COP 27: Morocco, Egypt Commit to Foster Climate Cooperation

To create cooperative environmental research initiatives and promote information transfer on climate change and sustainable development, Morocco and Egypt have signed a memorandum of understanding (MoU) on the margins of the UN Climate Change Conference (COP 27).

The MoU asks for fostering environmental innovation, waste management, and energy transition in both nations. Additionally, it improves coastal management, biodiversity conservation, and ecosystem restoration.

Leila Benali, the Moroccan minister of energy transition and sustainable development, and Yasmine Fouad, the Egyptian minister of the environment, signed the agreement on November 9 in Sharm El Sheikh, Egypt, reaffirming the commitments of Rabat and Cairo to green transition and sustainable development.

Leading African proponents of the green transition include Morocco and Egypt. The two nations are well-positioned to produce affordable green hydrogen and are poised to accelerate the decarbonization of their energy systems thanks to the development of their renewable energy infrastructures.

Notably, Egypt intends to get 42% of its power from renewable sources, and Morocco is working to meet its 50% target by 2030.

Together with Mauritania, Kenya, Namibia, and South Africa, the two nations rekindled their interest in creating a pipeline of green hydrogen projects this year by establishing the Africa Green Hydrogen Alliance.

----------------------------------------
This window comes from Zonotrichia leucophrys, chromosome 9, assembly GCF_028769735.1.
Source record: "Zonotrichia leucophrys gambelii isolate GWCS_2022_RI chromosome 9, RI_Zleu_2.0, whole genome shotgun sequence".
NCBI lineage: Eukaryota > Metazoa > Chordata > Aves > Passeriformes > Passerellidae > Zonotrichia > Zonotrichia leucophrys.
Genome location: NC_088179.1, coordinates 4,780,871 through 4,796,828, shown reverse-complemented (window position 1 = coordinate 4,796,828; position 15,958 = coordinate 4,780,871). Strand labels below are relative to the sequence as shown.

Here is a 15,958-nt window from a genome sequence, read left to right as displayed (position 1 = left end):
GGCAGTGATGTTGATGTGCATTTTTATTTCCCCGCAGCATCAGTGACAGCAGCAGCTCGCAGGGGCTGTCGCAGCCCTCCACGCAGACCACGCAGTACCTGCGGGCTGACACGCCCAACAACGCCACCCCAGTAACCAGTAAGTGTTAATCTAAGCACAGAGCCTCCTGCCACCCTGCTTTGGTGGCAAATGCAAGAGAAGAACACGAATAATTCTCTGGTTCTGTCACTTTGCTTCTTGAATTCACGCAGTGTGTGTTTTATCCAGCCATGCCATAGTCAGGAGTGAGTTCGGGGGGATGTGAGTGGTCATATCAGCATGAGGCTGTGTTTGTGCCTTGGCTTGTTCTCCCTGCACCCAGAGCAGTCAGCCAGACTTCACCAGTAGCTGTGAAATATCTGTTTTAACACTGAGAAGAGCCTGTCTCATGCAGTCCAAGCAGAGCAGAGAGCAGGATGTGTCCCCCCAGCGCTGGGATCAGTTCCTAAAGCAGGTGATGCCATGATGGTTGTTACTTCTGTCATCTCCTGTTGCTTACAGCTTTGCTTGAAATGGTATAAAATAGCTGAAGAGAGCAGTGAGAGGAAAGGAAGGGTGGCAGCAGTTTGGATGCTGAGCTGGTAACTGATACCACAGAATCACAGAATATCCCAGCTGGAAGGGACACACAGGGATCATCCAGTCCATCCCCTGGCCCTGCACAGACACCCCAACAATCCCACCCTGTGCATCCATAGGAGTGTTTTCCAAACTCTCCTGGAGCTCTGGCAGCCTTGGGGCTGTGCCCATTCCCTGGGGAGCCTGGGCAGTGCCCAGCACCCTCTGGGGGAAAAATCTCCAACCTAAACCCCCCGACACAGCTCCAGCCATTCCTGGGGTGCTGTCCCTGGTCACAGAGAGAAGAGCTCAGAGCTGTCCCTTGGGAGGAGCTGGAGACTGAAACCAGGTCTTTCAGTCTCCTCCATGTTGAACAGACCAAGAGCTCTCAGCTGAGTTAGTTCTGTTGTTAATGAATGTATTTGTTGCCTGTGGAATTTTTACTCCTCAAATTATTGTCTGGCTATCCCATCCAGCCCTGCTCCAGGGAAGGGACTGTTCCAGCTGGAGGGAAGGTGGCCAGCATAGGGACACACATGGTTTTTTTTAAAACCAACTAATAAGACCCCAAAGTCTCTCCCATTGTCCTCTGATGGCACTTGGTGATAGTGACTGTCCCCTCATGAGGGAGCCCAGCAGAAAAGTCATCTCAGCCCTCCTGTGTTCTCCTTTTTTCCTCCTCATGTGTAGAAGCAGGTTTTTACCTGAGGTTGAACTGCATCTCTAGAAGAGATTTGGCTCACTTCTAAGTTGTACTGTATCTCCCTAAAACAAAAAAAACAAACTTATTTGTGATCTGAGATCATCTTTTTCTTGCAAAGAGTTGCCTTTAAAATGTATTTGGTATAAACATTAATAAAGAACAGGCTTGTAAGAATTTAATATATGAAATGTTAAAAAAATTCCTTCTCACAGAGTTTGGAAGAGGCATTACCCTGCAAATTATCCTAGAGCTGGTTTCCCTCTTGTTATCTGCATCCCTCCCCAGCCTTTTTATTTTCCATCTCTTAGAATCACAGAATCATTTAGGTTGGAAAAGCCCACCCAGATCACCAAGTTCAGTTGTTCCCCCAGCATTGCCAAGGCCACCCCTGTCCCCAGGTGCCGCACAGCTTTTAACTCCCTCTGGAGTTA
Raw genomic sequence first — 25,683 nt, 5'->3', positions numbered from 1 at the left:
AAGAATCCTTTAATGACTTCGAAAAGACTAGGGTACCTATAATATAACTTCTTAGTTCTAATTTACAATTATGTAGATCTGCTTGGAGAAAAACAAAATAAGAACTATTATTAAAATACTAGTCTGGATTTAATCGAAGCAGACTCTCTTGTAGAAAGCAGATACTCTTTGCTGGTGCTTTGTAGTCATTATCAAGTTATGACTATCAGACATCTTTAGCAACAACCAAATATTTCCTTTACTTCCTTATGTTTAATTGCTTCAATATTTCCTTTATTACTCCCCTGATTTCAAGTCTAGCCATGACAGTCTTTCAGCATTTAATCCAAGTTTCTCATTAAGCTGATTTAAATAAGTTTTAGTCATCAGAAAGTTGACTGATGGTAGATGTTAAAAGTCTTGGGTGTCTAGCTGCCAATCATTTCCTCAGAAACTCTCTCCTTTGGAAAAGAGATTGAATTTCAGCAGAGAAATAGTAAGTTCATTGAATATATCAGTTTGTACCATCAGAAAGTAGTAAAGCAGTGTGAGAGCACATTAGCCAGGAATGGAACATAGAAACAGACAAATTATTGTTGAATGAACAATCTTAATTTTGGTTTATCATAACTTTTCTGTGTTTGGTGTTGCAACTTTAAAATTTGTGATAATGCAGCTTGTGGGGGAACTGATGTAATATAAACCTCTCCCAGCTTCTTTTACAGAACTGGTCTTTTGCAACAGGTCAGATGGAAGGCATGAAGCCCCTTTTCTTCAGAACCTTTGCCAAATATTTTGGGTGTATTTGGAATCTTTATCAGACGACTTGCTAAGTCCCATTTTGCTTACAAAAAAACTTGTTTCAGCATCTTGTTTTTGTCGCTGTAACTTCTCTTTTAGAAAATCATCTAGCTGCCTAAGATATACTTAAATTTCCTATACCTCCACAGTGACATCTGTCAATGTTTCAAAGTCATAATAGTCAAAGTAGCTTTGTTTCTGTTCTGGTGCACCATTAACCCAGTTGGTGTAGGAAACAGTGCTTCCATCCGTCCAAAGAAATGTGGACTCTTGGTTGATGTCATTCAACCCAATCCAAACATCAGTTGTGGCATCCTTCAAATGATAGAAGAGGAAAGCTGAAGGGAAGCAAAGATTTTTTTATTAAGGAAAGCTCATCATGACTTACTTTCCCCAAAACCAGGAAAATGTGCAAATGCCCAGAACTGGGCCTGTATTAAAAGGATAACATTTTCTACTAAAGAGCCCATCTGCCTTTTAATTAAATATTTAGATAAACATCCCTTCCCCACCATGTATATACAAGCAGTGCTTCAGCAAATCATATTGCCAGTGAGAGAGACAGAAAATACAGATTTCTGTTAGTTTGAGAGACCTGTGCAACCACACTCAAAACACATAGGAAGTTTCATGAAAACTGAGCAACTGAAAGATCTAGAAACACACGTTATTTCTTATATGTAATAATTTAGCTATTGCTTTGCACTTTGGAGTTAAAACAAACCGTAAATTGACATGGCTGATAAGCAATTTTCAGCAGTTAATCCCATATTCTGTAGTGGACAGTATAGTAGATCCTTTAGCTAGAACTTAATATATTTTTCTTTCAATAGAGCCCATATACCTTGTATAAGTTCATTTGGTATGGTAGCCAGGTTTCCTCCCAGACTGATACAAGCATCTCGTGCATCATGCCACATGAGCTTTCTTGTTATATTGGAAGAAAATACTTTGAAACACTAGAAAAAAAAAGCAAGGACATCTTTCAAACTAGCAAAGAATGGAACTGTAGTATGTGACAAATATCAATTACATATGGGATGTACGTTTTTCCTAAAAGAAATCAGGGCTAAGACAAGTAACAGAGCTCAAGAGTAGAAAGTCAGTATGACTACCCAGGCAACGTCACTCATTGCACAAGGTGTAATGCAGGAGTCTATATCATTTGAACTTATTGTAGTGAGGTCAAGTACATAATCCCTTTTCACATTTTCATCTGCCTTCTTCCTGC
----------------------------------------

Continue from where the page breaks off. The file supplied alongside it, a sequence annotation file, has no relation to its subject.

The program advocates for enacting legal and policy changes, developing local skills, and stimulating investments in green hydrogen products to satisfy domestic demands. Its goal is to expand regional access to inexpensive renewable energies.

Rabat and Cairo are attempting to raise capital for their upcoming green hydrogen projects in addition to fostering technological collaboration.

According to DFI Intelligence, Egypt has received investments totaling more than $100 billion in green hydrogen ahead of COP 27.

About 70% of the investments are made by foreign companies, including the UAE’s Alcazar Energy, India’s Acme Group, and Australia’s Fortescue Future Industries (FFI).

Morocco recently started pilot projects to investigate the feasibility of expanding green hydrogen and green ammonia plants throughout the nation.

The initiatives are built on creating cross-border alliances with the aid of regional players like Mohammed VI Polytechnic University (UM6P), OCP Group, and Gaia Energy as well as international organizations like Chariot Limited, Oort Energy, and H2Pro.

Morocco’s green hydrogen industry is still in its early phases, but various assessments have noted that the nation has the potential to become a significant hydrogen exporter.

Recently, the global conglomerates Adani Group from India and ACWA Power from Saudi Arabia both announced ambitions to invest in Morocco’s developing green hydrogen infrastructure. Additionally, Germany committed to provide €38 million (MAD 408 million) to aid in the development of the nation’s first green hydrogen plant.

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